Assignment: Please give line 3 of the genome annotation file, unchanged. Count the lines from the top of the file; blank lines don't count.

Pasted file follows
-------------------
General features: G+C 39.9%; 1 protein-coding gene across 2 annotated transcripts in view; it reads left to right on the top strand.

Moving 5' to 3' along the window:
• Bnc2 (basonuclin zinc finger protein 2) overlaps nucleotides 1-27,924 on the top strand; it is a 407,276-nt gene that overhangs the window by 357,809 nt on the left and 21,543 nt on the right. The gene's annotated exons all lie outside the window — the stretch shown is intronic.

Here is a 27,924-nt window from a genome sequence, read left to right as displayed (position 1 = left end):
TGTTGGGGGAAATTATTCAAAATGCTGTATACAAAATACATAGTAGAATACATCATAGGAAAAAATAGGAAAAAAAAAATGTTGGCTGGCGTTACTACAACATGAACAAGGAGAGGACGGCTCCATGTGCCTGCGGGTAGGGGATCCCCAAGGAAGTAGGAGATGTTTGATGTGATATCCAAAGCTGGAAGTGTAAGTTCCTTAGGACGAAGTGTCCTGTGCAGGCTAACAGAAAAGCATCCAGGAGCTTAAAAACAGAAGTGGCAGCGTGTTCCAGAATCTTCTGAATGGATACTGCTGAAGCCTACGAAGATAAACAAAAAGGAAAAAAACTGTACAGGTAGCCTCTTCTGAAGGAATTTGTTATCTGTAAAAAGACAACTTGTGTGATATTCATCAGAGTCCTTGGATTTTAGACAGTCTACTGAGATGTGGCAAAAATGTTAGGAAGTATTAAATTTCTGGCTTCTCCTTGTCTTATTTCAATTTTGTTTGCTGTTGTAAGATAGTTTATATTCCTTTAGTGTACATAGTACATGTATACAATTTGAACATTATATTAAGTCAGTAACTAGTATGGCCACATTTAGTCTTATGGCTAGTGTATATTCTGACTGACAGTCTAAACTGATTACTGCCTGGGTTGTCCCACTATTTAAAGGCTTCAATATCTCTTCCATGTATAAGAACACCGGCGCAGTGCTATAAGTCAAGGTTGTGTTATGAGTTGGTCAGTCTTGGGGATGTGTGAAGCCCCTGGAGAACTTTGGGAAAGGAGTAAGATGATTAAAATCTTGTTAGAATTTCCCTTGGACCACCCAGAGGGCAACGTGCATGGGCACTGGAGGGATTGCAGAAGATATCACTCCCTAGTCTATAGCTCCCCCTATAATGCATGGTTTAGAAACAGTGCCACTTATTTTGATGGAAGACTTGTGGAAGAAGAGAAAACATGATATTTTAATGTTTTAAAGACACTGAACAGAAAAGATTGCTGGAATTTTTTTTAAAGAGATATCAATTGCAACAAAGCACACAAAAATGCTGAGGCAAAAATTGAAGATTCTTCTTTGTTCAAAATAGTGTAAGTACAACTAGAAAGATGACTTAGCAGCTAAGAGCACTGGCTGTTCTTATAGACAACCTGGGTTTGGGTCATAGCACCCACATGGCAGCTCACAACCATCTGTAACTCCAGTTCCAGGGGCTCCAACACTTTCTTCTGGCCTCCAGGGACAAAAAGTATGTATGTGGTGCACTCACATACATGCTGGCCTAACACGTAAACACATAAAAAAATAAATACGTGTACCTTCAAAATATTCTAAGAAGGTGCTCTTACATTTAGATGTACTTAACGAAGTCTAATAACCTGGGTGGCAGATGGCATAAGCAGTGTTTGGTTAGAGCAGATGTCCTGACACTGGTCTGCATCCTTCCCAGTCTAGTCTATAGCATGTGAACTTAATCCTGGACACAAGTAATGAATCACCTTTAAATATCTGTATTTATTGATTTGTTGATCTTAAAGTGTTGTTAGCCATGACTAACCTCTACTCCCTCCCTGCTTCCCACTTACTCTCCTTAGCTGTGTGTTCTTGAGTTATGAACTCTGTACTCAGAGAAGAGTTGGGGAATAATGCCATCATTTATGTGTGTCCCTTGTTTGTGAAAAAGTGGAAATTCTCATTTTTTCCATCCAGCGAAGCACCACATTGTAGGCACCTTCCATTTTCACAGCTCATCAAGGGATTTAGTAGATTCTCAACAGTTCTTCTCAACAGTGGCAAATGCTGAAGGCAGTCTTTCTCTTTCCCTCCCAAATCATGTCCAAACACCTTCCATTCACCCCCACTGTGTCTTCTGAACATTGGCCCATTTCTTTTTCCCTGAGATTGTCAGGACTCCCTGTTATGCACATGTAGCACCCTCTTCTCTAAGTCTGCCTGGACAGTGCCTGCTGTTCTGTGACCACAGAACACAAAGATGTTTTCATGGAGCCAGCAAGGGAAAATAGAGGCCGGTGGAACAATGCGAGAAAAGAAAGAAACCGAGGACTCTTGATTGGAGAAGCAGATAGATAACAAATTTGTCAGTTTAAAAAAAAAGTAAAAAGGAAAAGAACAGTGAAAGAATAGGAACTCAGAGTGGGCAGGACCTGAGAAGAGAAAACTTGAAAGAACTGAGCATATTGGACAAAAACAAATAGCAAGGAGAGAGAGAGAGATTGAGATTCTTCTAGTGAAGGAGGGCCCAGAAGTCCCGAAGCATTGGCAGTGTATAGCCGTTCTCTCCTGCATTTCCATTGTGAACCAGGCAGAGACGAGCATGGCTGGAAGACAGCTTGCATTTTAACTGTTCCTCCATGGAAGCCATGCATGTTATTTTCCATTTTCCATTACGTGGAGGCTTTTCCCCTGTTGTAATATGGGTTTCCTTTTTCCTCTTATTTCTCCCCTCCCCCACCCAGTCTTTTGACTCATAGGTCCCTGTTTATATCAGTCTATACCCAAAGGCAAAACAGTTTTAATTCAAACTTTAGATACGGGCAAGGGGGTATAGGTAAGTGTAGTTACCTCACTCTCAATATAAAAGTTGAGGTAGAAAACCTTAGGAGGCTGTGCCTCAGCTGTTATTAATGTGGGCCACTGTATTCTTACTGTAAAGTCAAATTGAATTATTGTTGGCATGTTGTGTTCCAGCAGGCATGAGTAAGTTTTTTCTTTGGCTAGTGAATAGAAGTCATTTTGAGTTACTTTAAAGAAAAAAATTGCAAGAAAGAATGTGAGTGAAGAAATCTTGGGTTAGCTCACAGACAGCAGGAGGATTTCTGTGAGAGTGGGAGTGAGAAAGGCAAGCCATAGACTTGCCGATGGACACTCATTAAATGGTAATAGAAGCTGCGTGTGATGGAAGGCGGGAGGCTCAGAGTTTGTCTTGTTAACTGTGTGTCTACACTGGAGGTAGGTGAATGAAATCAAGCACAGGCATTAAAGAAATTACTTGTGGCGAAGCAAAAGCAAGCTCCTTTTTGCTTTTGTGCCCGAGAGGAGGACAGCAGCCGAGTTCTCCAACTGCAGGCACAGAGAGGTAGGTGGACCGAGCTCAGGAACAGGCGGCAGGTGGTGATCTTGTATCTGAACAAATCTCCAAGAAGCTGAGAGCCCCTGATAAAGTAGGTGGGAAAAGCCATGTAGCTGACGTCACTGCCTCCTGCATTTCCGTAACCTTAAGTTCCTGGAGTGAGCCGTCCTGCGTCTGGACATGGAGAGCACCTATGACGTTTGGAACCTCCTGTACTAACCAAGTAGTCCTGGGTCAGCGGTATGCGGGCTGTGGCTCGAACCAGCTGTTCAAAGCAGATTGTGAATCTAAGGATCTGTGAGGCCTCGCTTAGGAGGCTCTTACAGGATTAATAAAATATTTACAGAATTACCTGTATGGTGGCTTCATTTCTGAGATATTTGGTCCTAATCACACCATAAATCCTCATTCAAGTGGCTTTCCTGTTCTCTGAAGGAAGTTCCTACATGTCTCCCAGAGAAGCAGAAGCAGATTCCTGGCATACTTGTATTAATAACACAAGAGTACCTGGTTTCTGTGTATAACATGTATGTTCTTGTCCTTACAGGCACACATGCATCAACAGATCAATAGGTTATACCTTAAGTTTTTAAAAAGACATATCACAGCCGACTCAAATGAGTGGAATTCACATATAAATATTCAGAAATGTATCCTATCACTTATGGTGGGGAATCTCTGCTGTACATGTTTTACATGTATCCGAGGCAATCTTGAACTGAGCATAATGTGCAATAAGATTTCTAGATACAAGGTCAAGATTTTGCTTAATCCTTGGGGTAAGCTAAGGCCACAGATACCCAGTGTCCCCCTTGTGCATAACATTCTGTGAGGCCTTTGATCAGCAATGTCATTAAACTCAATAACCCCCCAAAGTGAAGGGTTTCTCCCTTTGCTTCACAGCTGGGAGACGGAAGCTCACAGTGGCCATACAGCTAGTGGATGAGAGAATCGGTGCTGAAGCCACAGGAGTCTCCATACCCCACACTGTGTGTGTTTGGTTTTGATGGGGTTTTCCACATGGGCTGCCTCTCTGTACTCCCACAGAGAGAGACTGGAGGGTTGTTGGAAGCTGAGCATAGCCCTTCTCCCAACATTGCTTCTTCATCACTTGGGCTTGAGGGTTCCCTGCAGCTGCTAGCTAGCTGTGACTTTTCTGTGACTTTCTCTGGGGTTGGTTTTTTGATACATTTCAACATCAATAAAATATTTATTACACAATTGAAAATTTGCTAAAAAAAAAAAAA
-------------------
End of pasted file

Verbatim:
• Bnc2 (basonuclin zinc finger protein 2) overlaps nucleotides 1-27,924 on the top strand; it is a 407,276-nt gene that overhangs the window by 357,809 nt on the left and 21,543 nt on the right. The gene's annotated exons all lie outside the window — the stretch shown is intronic.